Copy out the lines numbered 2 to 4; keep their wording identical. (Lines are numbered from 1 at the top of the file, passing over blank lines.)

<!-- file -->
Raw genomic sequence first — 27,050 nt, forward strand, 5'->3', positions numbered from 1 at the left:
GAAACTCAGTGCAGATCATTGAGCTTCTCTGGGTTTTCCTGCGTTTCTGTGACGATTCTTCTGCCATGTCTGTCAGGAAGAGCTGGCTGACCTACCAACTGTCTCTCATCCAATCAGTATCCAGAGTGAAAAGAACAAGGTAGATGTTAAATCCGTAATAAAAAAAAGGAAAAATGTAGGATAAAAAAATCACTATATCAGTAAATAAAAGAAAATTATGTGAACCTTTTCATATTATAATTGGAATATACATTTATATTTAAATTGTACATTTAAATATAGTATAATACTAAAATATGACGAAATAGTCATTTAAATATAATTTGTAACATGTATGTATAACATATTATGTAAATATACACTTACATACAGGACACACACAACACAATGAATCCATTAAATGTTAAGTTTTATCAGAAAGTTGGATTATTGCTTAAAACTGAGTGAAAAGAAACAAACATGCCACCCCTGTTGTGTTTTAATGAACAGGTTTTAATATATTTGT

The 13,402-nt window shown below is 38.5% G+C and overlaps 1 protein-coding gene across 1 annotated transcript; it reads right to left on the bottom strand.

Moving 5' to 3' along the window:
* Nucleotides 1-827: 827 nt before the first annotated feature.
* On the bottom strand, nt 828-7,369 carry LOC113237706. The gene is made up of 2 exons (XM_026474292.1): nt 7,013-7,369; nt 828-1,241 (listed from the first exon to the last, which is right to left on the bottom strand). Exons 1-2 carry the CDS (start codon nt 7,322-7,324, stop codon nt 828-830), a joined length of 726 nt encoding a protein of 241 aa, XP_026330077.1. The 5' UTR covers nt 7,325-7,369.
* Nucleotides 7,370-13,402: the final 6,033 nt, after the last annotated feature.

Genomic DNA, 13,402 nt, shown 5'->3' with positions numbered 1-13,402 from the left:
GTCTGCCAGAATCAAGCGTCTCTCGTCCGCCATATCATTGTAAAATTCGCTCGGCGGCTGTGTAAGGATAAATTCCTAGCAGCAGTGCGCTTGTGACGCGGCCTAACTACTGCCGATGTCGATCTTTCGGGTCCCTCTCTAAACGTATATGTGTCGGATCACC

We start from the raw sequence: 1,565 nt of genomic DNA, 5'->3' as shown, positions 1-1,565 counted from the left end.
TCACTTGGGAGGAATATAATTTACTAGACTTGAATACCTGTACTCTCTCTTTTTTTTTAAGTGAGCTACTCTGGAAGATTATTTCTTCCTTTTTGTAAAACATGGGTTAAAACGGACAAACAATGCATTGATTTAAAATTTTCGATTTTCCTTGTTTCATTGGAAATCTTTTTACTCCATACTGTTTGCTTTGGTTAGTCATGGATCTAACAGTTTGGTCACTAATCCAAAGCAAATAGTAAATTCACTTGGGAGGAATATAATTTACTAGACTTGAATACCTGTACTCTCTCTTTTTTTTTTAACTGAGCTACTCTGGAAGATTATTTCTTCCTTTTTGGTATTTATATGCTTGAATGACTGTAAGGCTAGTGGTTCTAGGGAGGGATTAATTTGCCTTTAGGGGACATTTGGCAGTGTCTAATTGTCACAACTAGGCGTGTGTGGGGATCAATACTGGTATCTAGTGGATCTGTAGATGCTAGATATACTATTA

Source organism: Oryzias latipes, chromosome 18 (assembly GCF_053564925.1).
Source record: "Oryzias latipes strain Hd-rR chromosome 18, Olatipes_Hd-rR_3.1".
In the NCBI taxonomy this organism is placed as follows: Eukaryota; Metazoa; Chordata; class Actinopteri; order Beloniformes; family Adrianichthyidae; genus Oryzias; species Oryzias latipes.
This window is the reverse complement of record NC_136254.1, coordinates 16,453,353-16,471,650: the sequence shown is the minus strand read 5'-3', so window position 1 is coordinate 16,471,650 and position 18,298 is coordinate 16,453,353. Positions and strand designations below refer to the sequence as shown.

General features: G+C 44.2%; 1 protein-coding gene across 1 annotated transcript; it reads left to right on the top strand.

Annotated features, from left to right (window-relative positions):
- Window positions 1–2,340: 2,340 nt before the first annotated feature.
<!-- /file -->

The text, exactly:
GAAACTCAGTGCAGATCATTGAGCTTCTCTGGGTTTTCCTGCGTTTCTGTGACGATTCTTCTGCCATGTCTGTCAGGAAGAGCTGGCTGACCTACCAACTGTCTCTCATCCAATCAGTATCCAGAGTGAAAAGAACAAGGTAGATGTTAAATCCGTAATAAAAAAAAGGAAAAATGTAGGATAAAAAAATCACTATATCAGTAAATAAAAGAAAATTATGTGAACCTTTTCATATTATAATTGGAATATACATTTATATTTAAATTGTACATTTAAATATAGTATAATACTAAAATATGACGAAATAGTCATTTAAATATAATTTGTAACATGTATGTATAACATATTATGTAAATATACACTTACATACAGGACACACACAACACAATGAATCCATTAAATGTTAAGTTTTATCAGAAAGTTGGATTATTGCTTAAAACTGAGTGAAAAGAAACAAACATGCCACCCCTGTTGTGTTTTAATGAACAGGTTTTAATATATTTGT

The 13,402-nt window shown below is 38.5% G+C and overlaps 1 protein-coding gene across 1 annotated transcript; it reads right to left on the bottom strand.

Moving 5' to 3' along the window: